Depending on which smoker you choose, you’ll need wood chunks, chips, or pellets. Some people insist on using certain woods for certain meats, but there are barbecue places out there that just use the same wood for everything and produce incredible results. Do you want an intense smoke flavor? Try mesquite. Looking for something milder? Go with pecan. Getting rid of an old bed frame? Use some of the slats. (Just kidding, please don’t do that last one.) Anyway, experiment or mix woods to see what you’re into. Here are some suggestions.
This is what you’ll need for a vertical smoker like the Weber Smokey Mountain. Just a few pieces on top of your coal should give you all the smoke you need for an extended cook. You should, however, keep an eye on the wood to make sure it’s smoldering, not on fire.
Wood chips are pretty versatile in their potential applications. Electric smokers like the Masterbuilt require unsoaked chips to be placed in the chamber periodically, but you can also soak chips in water and make tin foil packets that can be used to create a smoky environment in a charcoal or even a gas grill.
These are the cute tic tac looking things I was talking about earlier, and they’re what you want for your pellet smoker. You can technically use them the same way you’d use wood chips, but their smoke won’t be quite as clean or flavorful, so I’d opt for the real thing if you can.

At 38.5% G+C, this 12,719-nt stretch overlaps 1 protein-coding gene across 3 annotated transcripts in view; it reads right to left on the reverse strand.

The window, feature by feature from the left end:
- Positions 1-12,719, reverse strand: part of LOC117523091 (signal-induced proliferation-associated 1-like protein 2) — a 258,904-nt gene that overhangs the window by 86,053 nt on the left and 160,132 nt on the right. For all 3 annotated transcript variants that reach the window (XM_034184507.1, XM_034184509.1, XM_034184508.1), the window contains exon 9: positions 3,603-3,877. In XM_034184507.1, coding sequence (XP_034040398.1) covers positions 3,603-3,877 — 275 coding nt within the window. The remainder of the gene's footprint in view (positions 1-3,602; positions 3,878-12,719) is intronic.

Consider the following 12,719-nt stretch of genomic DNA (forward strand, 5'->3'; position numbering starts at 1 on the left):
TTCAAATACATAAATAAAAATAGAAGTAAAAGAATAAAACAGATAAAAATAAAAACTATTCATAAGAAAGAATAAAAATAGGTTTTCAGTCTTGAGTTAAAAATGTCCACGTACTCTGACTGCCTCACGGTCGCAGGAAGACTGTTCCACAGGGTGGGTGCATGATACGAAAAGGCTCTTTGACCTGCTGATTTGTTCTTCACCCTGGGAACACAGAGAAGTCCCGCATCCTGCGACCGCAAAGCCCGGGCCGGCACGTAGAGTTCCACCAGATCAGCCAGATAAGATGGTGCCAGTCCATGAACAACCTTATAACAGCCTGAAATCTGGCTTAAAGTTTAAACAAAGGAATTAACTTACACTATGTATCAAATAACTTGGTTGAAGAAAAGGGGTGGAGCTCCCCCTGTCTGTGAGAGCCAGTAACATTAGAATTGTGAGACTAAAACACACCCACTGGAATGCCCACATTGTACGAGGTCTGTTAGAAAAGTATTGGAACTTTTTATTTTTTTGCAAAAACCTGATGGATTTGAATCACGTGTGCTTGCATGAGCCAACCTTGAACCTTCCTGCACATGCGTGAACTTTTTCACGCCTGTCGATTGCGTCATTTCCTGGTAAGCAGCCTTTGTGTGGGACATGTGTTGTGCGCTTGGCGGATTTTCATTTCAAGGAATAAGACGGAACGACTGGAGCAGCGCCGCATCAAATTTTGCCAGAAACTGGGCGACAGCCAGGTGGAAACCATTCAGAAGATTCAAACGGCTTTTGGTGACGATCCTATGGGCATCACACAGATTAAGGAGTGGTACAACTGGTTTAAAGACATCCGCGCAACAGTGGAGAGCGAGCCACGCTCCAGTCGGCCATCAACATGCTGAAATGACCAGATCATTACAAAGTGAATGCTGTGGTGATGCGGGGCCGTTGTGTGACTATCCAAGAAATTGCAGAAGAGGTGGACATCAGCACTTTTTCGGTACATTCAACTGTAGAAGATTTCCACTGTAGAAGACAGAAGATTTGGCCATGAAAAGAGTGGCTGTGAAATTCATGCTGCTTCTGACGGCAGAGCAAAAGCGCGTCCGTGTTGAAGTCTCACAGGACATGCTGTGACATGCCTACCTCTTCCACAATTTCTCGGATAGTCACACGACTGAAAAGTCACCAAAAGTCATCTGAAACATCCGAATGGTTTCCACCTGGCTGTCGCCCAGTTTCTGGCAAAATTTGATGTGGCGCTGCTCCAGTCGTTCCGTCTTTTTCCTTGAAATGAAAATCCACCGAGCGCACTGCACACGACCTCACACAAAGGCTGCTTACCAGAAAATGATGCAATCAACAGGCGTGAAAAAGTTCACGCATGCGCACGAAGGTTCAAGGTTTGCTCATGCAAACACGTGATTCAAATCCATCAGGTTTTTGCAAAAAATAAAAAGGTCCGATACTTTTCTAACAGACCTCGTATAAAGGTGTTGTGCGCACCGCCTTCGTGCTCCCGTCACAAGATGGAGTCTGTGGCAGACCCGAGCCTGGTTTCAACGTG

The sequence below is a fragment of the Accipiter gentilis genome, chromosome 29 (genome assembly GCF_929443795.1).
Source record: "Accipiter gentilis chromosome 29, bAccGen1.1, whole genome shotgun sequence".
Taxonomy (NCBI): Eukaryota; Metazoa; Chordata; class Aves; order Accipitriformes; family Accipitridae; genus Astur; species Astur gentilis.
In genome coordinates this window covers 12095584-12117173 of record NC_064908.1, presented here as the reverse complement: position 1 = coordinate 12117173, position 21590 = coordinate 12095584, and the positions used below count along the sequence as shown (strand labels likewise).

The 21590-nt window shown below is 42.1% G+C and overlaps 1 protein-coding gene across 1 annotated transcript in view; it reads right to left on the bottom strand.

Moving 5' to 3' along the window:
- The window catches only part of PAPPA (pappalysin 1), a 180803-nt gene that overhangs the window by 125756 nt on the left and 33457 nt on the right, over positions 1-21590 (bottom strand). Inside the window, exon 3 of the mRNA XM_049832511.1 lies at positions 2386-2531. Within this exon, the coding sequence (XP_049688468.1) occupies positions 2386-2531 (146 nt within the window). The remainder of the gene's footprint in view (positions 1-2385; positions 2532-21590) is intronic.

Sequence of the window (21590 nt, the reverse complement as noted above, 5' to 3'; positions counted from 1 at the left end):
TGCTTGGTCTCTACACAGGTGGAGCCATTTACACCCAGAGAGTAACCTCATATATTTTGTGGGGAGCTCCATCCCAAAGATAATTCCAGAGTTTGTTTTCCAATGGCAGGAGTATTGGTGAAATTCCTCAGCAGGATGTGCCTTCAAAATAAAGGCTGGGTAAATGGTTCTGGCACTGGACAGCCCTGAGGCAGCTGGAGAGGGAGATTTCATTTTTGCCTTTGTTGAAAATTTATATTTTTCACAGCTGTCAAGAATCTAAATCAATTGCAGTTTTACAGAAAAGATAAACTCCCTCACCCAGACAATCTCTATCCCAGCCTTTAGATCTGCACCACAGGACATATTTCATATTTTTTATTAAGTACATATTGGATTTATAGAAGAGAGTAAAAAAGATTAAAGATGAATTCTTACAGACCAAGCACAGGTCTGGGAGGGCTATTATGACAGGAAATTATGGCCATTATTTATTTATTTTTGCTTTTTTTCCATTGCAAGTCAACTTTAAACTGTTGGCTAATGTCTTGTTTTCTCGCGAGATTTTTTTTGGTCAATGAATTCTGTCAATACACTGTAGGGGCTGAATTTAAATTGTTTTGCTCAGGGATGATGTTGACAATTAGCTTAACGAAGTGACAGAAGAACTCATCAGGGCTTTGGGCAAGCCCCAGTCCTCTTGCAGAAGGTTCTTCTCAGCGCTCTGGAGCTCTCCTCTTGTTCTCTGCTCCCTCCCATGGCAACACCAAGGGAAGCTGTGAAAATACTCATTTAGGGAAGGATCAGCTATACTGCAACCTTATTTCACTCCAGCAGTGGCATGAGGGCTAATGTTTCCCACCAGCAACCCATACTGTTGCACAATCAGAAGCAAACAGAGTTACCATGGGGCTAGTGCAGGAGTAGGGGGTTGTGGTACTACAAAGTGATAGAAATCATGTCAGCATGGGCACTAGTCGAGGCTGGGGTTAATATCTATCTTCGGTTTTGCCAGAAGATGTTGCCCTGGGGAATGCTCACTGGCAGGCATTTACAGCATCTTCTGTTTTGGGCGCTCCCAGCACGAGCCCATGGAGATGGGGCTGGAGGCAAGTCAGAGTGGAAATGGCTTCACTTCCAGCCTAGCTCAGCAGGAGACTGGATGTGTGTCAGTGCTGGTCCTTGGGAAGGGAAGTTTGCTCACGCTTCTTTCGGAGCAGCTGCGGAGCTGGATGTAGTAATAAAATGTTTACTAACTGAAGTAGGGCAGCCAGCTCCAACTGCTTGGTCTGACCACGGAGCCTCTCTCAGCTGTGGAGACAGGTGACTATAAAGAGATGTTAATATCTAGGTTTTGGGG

The Little Extras
It’s always a good idea to know what’s going on inside your smoker and inside your meat which is why you need a thermometer system. This one from Inkbird is my favorite and comes with four probes - which means you can situate one on the grill itself, and then use the other three for different meats you’re smoking. It also comes with an app that allows you to check on your meat remotely, which means less time in the heat and more time in the AC.
Burning your hands is bad. Make sure you get a good pair of gloves to keep that from happening. I love these gloves from Artisan Griller because they’re waterproof, come up high on your arm, and are resistant to 500ºF.
You probably recognize this stuff from every time you’ve been handed a heaping tray of meat at a barbecue shop. You can use it for serving, but it also comes in handy if you want to wrap your meat mid-way through a cook to preserve moisture or pack up a brisket for a party where you will arrive both smoky and triumphant.